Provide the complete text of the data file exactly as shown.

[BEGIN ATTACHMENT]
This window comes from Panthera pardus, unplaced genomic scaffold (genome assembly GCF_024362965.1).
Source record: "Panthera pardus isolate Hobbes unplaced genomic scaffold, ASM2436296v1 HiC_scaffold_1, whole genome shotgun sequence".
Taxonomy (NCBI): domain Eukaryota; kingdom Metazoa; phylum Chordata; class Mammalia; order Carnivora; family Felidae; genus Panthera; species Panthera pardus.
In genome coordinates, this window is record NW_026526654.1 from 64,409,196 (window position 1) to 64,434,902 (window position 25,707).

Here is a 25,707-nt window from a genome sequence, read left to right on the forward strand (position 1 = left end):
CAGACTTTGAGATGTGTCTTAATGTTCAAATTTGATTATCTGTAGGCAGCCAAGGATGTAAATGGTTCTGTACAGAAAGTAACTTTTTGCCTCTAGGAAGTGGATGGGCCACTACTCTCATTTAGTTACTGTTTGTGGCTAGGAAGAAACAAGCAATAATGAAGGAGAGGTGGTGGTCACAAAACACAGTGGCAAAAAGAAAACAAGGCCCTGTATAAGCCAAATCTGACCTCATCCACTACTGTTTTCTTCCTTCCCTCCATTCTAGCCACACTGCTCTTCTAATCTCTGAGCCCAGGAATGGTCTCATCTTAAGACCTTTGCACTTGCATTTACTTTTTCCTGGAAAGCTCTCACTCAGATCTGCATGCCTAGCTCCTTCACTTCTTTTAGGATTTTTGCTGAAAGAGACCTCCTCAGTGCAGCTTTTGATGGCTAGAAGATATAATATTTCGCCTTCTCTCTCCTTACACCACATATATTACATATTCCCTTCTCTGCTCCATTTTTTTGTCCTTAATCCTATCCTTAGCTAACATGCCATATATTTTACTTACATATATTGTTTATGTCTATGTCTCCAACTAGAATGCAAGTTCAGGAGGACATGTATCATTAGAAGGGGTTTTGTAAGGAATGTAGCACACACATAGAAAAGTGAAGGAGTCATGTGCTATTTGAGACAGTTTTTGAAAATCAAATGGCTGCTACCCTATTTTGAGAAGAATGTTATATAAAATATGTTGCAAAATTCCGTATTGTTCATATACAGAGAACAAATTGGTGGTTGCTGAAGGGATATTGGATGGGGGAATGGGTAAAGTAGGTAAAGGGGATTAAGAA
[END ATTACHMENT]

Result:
This window comes from Panthera pardus, unplaced genomic scaffold (genome assembly GCF_024362965.1).
Source record: "Panthera pardus isolate Hobbes unplaced genomic scaffold, ASM2436296v1 HiC_scaffold_1, whole genome shotgun sequence".
Taxonomy (NCBI): domain Eukaryota; kingdom Metazoa; phylum Chordata; class Mammalia; order Carnivora; family Felidae; genus Panthera; species Panthera pardus.
In genome coordinates, this window is record NW_026526654.1 from 64,409,196 (window position 1) to 64,434,902 (window position 25,707).

Here is a 25,707-nt window from a genome sequence, read left to right on the forward strand (position 1 = left end):
CAGACTTTGAGATGTGTCTTAATGTTCAAATTTGATTATCTGTAGGCAGCCAAGGATGTAAATGGTTCTGTACAGAAAGTAACTTTTTGCCTCTAGGAAGTGGATGGGCCACTACTCTCATTTAGTTACTGTTTGTGGCTAGGAAGAAACAAGCAATAATGAAGGAGAGGTGGTGGTCACAAAACACAGTGGCAAAAAGAAAACAAGGCCCTGTATAAGCCAAATCTGACCTCATCCACTACTGTTTTCTTCCTTCCCTCCATTCTAGCCACACTGCTCTTCTAATCTCTGAGCCCAGGAATGGTCTCATCTTAAGACCTTTGCACTTGCATTTACTTTTTCCTGGAAAGCTCTCACTCAGATCTGCATGCCTAGCTCCTTCACTTCTTTTAGGATTTTTGCTGAAAGAGACCTCCTCAGTGCAGCTTTTGATGGCTAGAAGATATAATATTTCGCCTTCTCTCTCCTTACACCACATATATTACATATTCCCTTCTCTGCTCCATTTTTTTGTCCTTAATCCTATCCTTAGCTAACATGCCATATATTTTACTTACATATATTGTTTATGTCTATGTCTCCAACTAGAATGCAAGTTCAGGAGGACATGTATCATTAGAAGGGGTTTTGTAAGGAATGTAGCACACACATAGAAAAGTGAAGGAGTCATGTGCTATTTGAGACAGTTTTTGAAAATCAAATGGCTGCTACCCTATTTTGAGAAGAATGTTATATAAAATATGTTGCAAAATTCCGTATTGTTCATATACAGAGAACAAATTGGTGGTTGCTGAAGGGATATTGGATGGGGGAATGGGTAAAGTAGGTAAAGGGGATTAAGAA